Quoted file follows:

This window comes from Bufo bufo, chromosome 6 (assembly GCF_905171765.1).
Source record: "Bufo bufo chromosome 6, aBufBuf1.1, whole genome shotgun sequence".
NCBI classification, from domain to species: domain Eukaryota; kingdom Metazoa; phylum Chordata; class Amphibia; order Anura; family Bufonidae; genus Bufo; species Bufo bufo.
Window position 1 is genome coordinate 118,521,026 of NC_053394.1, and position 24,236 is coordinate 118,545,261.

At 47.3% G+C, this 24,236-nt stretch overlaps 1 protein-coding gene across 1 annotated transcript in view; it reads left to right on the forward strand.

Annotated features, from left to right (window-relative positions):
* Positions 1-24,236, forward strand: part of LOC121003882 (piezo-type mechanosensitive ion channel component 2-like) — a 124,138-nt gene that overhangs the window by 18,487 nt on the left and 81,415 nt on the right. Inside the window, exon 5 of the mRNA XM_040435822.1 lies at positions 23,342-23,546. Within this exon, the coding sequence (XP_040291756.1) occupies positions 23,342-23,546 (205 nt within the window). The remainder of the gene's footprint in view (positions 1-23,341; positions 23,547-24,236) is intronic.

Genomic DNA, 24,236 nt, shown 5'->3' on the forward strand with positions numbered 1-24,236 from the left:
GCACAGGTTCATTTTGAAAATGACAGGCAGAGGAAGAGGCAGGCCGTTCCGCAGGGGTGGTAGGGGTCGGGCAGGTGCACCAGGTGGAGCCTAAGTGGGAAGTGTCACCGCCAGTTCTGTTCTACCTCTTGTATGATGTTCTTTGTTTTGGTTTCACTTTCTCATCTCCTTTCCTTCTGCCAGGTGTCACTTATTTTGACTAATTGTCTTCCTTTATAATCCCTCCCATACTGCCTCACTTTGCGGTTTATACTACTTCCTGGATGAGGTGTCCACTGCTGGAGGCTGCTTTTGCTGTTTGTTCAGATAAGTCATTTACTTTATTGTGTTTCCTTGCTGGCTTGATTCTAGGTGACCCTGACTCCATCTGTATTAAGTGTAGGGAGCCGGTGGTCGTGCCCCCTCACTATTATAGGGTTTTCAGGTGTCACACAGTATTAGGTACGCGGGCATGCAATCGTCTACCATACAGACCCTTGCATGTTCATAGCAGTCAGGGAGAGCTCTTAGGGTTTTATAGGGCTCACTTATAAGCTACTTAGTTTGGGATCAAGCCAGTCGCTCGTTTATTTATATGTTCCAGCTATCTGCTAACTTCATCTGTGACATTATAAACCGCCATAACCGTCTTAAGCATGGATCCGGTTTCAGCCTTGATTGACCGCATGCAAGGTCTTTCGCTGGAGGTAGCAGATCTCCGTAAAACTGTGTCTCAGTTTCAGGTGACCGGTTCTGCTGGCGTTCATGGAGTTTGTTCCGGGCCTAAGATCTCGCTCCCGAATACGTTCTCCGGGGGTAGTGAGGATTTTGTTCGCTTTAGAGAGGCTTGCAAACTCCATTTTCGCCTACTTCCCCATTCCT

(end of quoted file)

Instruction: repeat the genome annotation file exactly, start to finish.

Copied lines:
This window comes from Bufo bufo, chromosome 6 (assembly GCF_905171765.1).
Source record: "Bufo bufo chromosome 6, aBufBuf1.1, whole genome shotgun sequence".
NCBI classification, from domain to species: domain Eukaryota; kingdom Metazoa; phylum Chordata; class Amphibia; order Anura; family Bufonidae; genus Bufo; species Bufo bufo.
Window position 1 is genome coordinate 118,521,026 of NC_053394.1, and position 24,236 is coordinate 118,545,261.

At 47.3% G+C, this 24,236-nt stretch overlaps 1 protein-coding gene across 1 annotated transcript in view; it reads left to right on the forward strand.

Annotated features, from left to right (window-relative positions):
* Positions 1-24,236, forward strand: part of LOC121003882 (piezo-type mechanosensitive ion channel component 2-like) — a 124,138-nt gene that overhangs the window by 18,487 nt on the left and 81,415 nt on the right. Inside the window, exon 5 of the mRNA XM_040435822.1 lies at positions 23,342-23,546. Within this exon, the coding sequence (XP_040291756.1) occupies positions 23,342-23,546 (205 nt within the window). The remainder of the gene's footprint in view (positions 1-23,341; positions 23,547-24,236) is intronic.

Genomic DNA, 24,236 nt, shown 5'->3' on the forward strand with positions numbered 1-24,236 from the left:
GCACAGGTTCATTTTGAAAATGACAGGCAGAGGAAGAGGCAGGCCGTTCCGCAGGGGTGGTAGGGGTCGGGCAGGTGCACCAGGTGGAGCCTAAGTGGGAAGTGTCACCGCCAGTTCTGTTCTACCTCTTGTATGATGTTCTTTGTTTTGGTTTCACTTTCTCATCTCCTTTCCTTCTGCCAGGTGTCACTTATTTTGACTAATTGTCTTCCTTTATAATCCCTCCCATACTGCCTCACTTTGCGGTTTATACTACTTCCTGGATGAGGTGTCCACTGCTGGAGGCTGCTTTTGCTGTTTGTTCAGATAAGTCATTTACTTTATTGTGTTTCCTTGCTGGCTTGATTCTAGGTGACCCTGACTCCATCTGTATTAAGTGTAGGGAGCCGGTGGTCGTGCCCCCTCACTATTATAGGGTTTTCAGGTGTCACACAGTATTAGGTACGCGGGCATGCAATCGTCTACCATACAGACCCTTGCATGTTCATAGCAGTCAGGGAGAGCTCTTAGGGTTTTATAGGGCTCACTTATAAGCTACTTAGTTTGGGATCAAGCCAGTCGCTCGTTTATTTATATGTTCCAGCTATCTGCTAACTTCATCTGTGACATTATAAACCGCCATAACCGTCTTAAGCATGGATCCGGTTTCAGCCTTGATTGACCGCATGCAAGGTCTTTCGCTGGAGGTAGCAGATCTCCGTAAAACTGTGTCTCAGTTTCAGGTGACCGGTTCTGCTGGCGTTCATGGAGTTTGTTCCGGGCCTAAGATCTCGCTCCCGAATACGTTCTCCGGGGGTAGTGAGGATTTTGTTCGCTTTAGAGAGGCTTGCAAACTCCATTTTCGCCTACTTCCCCATTCCT